The 50 best plays and 10 greatest musicals of the last century are all available as books to read, but what are the best books about the theater?
That’s the question I asked in giveaway contests for two books:
Below are 15 books (one of them in two volumes) selected by the contestants, with some of their comments. Click on the the titles for links to a page where you can learn more about the book, read excerpts, and purchase a copy.
Act One: An Autobiography by Moss Hart
“I picked up the book after I saw the show at Lincoln Center, and I’ll admit that I didn’t know much about Moss, or the show really, before I went in. I left the theatre feeling inspired and rejuvenated with my love for theatre. I read the book in two days and felt even stronger feelings upon finishing it. It’s incredible how vivid his stories are, especially from his childhood. And the book often feels like a novel, not a memoir, because the dialogue is so rich. Easily one of my favorite books about theatre for sure.”
This contains Stephen Sondheim’s two volumes of annotated lyrics, written separately, Finishing the Hat and Look I Made a Hat.
Stephen Sondheim has always been my favorite musical theatre composer/lyricist. His collection is an invaluable resource to any Sondheim fan/theatre lover. These books provide an insight of the process of song writing and creating a musical in general and give a brief history of how each of his shows came to be. The West Side Story and Sweeney Todd chapters were especially useful while I was working on productions of those shows for a better understanding of the original work.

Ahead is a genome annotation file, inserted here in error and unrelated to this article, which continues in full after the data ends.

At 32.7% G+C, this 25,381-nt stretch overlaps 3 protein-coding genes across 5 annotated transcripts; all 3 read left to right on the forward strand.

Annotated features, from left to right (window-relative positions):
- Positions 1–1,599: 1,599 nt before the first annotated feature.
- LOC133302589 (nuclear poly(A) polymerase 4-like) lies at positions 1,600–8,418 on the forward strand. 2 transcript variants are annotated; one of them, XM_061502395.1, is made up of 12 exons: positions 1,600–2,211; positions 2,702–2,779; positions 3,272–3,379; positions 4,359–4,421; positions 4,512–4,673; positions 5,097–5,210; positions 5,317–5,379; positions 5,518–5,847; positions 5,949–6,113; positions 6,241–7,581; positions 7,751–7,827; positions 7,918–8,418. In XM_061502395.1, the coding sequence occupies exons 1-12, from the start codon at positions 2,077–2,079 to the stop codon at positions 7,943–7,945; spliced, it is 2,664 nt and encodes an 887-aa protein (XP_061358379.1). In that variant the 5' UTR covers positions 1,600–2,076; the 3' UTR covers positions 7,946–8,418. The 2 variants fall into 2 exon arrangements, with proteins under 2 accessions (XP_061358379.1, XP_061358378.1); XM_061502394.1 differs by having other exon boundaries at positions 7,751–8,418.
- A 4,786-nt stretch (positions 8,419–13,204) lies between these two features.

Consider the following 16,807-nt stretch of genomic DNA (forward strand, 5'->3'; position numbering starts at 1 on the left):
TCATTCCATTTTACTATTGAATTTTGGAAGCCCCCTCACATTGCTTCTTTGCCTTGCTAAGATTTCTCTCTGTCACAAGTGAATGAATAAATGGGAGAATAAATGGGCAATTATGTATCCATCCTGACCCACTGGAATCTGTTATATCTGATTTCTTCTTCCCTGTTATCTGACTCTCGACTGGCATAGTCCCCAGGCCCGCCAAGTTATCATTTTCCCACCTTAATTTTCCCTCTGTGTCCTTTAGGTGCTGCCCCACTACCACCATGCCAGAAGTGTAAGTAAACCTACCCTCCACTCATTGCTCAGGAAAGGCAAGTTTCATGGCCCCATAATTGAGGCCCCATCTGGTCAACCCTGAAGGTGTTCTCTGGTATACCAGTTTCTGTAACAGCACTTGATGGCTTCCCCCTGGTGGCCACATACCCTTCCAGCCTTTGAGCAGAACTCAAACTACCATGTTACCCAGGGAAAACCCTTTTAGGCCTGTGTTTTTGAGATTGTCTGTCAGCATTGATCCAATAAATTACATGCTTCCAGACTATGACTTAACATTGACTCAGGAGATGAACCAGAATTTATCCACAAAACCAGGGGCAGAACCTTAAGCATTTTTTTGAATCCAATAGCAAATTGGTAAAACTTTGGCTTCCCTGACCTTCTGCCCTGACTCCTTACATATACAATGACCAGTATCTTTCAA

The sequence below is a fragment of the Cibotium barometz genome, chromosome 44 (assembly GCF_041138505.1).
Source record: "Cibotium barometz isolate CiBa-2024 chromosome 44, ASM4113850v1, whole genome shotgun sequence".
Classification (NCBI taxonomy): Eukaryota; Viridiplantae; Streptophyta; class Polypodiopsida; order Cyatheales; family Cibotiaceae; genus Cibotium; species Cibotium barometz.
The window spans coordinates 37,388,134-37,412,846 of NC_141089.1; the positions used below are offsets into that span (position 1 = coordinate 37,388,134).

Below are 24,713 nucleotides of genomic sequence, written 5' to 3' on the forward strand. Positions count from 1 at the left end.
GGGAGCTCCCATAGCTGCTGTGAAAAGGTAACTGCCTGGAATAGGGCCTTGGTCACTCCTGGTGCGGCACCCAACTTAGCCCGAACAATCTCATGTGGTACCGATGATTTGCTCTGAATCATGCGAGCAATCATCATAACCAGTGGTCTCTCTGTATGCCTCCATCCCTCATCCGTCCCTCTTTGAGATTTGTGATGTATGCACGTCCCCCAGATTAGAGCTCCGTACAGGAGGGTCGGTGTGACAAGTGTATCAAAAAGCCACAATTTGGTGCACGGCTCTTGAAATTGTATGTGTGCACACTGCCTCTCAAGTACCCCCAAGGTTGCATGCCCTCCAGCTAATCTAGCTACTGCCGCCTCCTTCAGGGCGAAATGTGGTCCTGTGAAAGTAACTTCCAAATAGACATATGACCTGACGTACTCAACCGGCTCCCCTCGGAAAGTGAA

“It’s such an insightful and thorough look at the insides of the current American musical, and shows the start of such musicals from Rodgers & Hammerstein to Stephen Sondheim. It truly is a great read.”
“It wowed me earlier this year. I got the book over the holidays and devoured it – I was so impressed by how clearly and intelligently he dissected the American musical. Not only does it work as an analysis of the American musical, but it can serve as a guidebook for creating musicals – what the essential elements are (and how they exist in musicals) and why they work in the creation of a show. It’s a wonderful read, and while it may not be the BEST book (that would probably go to Sondheim’s Finishing the Hat and Look I Made a Hate) but it certainly is one of the most interesting and entertaining I’ve read.”
Not Since Carrie: Forty Years of Broadway Musical Flops by Ken Mandelbaum
It’s just full of fascinating stories – sometimes the shows that DON’T work are more interesting than those that do, because there are just so many things that can go so terribly wrong…I love seeing the thought processes behind these “failures,” and of course for every so-called flop out there, there’s someone who actually cherishes that show for various reasons! It’s important to remember even Broadway’s mistakes, especially because they can hopefully help us all learn from them for next time
“One of the best books written about the history of Broadway and it’s roots. It’s huge, has tons of cool photos and it is accompanied by great videos of each chapter. Bonus: it has an intro by Julie Andrews.”
Original Story: A Memoir of Broadway and Hollywood by Arthur Laurents
“It was incredibly honest about himself and the theatre folks he worked with over the years. Laurents was able to create a richly detailed tapestry of a story while not glossing over the moments that were challenging.”